- Istanbul is rich in cultural heritage from its history as a Roman, Byzantine and Ottoman capital
- After becoming a European Capital of Culture in 2010 it has developed its contemporary cultural offer, with new museums including the Hilye-i Şerif and Prayer Beads Museum
- The Istanbul Biennial is a major event on the international visual art circuit, attracting over 500,000 visitors
City data: Key facts
Geographical area: 5,313 sq. km
Total population: 13,624,240
Total national country population living in the city: 18.23 %
Working age population: 10,420,392
Number of households: 2,550,607
Education level - with degree level or higher: 9.23 %
Average income per capita per year (ppp): 10,576
Median gross weekly earnings (ppp): 108
GDP (ppp) (million): US$ 182,000
Istanbul has an ancient and diverse history as a meeting point between East and West, Asia and Europe. Inhabited since the Neolithic period, it became the city of Byzantium after Greek settlement in the 7th century BCE. Renamed Constantinople in 330 CE, it was successively the capital of the Roman, Byzantine and Ottoman Empires. After the foundation of the Republic of Turkey in 1923, Ankara became the capital of Turkey, but Istanbul remains at the centre of Turkish economic and cultural life.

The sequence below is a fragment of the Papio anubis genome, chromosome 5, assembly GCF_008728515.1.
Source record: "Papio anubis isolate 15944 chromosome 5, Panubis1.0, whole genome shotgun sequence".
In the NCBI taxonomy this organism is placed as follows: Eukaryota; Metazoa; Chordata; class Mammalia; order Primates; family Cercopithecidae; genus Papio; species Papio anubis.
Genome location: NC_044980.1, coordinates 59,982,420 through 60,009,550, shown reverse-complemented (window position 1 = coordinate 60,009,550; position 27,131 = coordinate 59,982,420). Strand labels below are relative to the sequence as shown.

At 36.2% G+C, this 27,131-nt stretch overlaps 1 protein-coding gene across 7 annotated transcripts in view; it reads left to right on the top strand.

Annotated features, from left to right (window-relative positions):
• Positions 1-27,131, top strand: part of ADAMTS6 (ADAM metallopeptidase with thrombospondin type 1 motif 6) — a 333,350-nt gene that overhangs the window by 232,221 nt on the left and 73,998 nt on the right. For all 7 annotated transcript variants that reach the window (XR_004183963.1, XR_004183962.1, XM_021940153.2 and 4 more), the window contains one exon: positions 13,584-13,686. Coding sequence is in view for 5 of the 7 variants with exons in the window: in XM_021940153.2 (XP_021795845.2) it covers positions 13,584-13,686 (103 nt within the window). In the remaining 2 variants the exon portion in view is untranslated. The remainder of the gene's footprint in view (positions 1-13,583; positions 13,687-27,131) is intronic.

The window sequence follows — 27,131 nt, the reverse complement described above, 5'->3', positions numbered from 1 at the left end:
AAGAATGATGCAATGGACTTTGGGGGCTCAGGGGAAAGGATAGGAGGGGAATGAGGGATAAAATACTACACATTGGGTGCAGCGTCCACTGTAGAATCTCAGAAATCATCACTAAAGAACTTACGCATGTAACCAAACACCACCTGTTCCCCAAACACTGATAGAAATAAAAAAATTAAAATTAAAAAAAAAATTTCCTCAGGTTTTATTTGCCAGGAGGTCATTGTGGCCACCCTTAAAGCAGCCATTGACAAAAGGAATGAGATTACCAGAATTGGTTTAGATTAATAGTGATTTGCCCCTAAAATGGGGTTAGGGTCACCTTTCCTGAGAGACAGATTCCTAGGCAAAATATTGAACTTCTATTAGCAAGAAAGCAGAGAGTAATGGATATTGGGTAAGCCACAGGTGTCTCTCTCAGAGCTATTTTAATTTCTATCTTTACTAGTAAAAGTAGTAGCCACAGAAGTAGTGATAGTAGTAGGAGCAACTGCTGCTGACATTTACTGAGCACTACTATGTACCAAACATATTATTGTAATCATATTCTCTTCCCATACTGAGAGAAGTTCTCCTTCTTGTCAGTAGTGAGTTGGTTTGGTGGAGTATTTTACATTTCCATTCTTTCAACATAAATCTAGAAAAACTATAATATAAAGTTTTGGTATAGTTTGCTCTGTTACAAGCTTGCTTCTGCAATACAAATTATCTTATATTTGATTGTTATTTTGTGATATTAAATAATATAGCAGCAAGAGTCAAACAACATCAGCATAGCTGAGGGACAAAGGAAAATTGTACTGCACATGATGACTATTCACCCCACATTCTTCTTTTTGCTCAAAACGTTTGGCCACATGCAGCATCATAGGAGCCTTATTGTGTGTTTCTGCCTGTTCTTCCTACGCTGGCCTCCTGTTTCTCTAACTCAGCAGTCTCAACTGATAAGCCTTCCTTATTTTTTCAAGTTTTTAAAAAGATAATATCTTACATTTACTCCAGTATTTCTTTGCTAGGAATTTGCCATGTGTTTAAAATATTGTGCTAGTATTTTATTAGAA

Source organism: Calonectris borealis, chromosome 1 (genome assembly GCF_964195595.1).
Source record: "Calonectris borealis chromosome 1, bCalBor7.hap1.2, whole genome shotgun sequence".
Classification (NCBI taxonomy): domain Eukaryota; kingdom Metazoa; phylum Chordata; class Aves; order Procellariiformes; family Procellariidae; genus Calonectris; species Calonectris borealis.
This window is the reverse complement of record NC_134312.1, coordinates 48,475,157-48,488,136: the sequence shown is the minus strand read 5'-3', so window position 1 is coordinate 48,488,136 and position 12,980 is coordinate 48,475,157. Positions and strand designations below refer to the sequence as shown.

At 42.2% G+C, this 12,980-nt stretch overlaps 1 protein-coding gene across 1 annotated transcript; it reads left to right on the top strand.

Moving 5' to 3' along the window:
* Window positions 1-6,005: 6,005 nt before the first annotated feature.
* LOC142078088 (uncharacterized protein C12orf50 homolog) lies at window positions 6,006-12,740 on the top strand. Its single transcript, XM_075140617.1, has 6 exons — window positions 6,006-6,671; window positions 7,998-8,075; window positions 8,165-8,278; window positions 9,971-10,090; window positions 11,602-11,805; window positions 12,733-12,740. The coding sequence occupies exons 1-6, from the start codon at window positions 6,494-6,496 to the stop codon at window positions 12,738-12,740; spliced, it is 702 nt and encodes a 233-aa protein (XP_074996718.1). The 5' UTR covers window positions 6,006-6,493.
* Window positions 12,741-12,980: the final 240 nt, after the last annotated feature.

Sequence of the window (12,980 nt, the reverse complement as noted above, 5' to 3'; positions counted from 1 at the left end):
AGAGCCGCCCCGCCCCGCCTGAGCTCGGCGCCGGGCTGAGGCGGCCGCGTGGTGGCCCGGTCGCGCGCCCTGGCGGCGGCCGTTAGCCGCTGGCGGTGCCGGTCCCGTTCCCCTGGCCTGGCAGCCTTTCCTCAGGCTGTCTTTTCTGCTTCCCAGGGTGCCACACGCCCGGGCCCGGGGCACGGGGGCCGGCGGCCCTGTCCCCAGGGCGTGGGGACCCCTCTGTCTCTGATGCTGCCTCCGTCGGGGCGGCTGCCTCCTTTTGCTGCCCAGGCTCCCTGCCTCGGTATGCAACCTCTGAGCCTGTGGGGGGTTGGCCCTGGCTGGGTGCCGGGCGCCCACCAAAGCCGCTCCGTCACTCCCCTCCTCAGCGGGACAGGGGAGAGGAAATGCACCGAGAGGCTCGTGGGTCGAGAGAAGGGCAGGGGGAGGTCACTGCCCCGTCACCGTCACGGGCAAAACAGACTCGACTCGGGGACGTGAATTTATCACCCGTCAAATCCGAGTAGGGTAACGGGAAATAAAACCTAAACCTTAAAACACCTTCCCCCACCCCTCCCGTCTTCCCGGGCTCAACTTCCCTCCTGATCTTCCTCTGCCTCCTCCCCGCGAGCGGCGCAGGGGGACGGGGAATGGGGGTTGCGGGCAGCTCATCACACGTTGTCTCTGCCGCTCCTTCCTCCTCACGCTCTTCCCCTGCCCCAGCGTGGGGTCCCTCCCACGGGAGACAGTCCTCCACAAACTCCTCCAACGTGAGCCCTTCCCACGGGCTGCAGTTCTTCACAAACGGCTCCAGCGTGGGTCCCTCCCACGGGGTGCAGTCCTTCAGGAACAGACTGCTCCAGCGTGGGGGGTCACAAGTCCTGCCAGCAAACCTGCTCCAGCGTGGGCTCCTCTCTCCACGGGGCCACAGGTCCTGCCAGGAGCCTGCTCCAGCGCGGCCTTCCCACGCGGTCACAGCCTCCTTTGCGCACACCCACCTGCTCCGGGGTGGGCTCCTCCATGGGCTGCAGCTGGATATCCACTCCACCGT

Today Istanbul is a megacity, with over 14 million residents, and is soon to become Europe’s most populous metropolitan area. Its population has grown explosively since the middle of the twentieth century, when it had less than 1 million residents. Most of this growth has been driven by internal migration from rural areas.
Istanbul has benefited from Turkey’s vibrant economy, one of the fastest growing in Europe. One of its major challenges is dealing with the consequences of that growth, developing the infrastructure to accommodate its new residents while retaining access to green space, water resources and a high quality of life.
New transport links are an important part of the city’s infrastructure development. The Yavuz Sultan Selim Bridge, the Marmaray Tunnel and the Eurasia Tunnel will all connect Istanbul’s European and Asian halves across the Bosphorus Strait. In addition a third city airport is due to open in 2018. It will be one of the world’s largest, with a capacity of 200 million passengers per year.
Istanbul is massively rich in cultural heritage, and the historic peninsula of the city is a UNESCO World Heritage site. Some landmarks date back to Roman times, including the monumental Valens Aqueduct. However, buildings from the Byzantine and Ottoman era dominate the city’s skyline. The Hagia Sophia was inaugurated in 537 AD as the seat of the Orthodox Patriarch of Constantinople, and was the world’s largest cathedral for nearly a thousand years. Today it is a museum. Both the 16th century Süleymaniye Mosque and the 17th century Blue Mosque mix the inspiration of the Hagia Sophia with traditional Islamic architecture. Other landmarks of the Ottoman era include the Topkapi Palace, which was the residence and administrative centre of the Ottoman sultans for centuries. It is now a museum operated by the Turkish Ministry of Culture and Tourism.